For all but the most trivial of computer programs, you need tests to prove that the program does what you expect. There are many different ways to test software, with terminology that can be at times confusing and overlapping. For every testing method, the most important thing to keep in mind is the scope of what you are trying to test: ask yourself whether you should be testing one small section of code in isolation, a single application or service, or the interaction of many services to form an overall solution? Typically you will need to test at multiple scopes at different stages of the development cycle.
Python is an excellent language for writing functional tests, regardless of what language your application is written in.
For unit-testing — testing a unit of code such as a package, module or class in isolation — the framework you choose for unit-testing will be strongly influenced (if not dictated) by your choice of language for the code you are testing. Though useful, unit-tests are not enough on their own however. Even if you perfectly understand and test the interfaces of all your software units, complex and potentially unexpected behaviour can still arise when they are connected together — this is known as “emergent phenomena” and arises often in the natural world as well as theoretical processes such as Conway’s Game of Life. Taming this complexity is where functional testing comes in.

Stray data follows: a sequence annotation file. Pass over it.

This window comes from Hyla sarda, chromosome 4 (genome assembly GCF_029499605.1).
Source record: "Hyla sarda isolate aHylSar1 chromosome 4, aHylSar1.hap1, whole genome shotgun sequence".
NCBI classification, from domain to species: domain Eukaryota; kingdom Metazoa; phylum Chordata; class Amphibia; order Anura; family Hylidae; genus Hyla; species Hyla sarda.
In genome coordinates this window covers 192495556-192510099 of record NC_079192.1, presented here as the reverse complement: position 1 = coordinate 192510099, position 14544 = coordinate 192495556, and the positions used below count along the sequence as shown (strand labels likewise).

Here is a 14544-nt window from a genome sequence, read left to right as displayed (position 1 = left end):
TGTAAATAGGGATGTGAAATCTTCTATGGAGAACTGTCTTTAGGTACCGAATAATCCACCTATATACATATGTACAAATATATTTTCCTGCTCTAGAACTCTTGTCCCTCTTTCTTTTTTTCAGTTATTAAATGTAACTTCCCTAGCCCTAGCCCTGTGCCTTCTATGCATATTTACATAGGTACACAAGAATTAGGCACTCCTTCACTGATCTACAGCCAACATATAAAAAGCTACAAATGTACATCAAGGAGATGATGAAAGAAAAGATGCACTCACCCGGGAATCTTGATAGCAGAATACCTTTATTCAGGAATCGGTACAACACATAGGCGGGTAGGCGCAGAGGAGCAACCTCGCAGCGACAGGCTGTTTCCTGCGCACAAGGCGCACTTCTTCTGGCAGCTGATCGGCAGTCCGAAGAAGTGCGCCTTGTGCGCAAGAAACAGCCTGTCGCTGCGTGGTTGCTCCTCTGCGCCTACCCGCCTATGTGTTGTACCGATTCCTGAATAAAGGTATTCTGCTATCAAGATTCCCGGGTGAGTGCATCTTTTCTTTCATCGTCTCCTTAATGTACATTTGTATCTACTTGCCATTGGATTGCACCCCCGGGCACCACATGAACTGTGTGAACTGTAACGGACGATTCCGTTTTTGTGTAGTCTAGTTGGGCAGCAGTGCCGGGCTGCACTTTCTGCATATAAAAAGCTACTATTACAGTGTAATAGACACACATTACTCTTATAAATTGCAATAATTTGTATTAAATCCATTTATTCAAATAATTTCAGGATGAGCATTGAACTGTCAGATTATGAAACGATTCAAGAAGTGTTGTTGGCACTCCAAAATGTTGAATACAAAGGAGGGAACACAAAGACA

Functional testing involves running an application or service, sending in some controlled input and checking the expected output is received within a reasonable period of time. For a backend service, you might send in a network request on the service’s listening address and await an expected response; for a UI application, you might click on an item in the UI and await some specific text to be rendered on the screen. Though functional testing can be performed manually by a human tester, there are a number of advantages to automated tests — once written, scripted tests are cheap to run over and over again in CI to catch regressions or spot features that work most but not quite all of the time.
Python is an excellent language for writing functional tests, regardless of what language your application is written in. Python is designed to be easy to learn, so even if it is not your main language you should not find it a problem to pick up enough Python to read and write tests with it. Since python is a high-level dynamic language, the code may be very concise and readable without clutter from type declarations or memory management. Finally, Python is very well suited for tasks that require a lot of IO interactions and has many great libraries for networking (e.g. requests, scapy) or controlling user input (e.g. pexpect, selenium).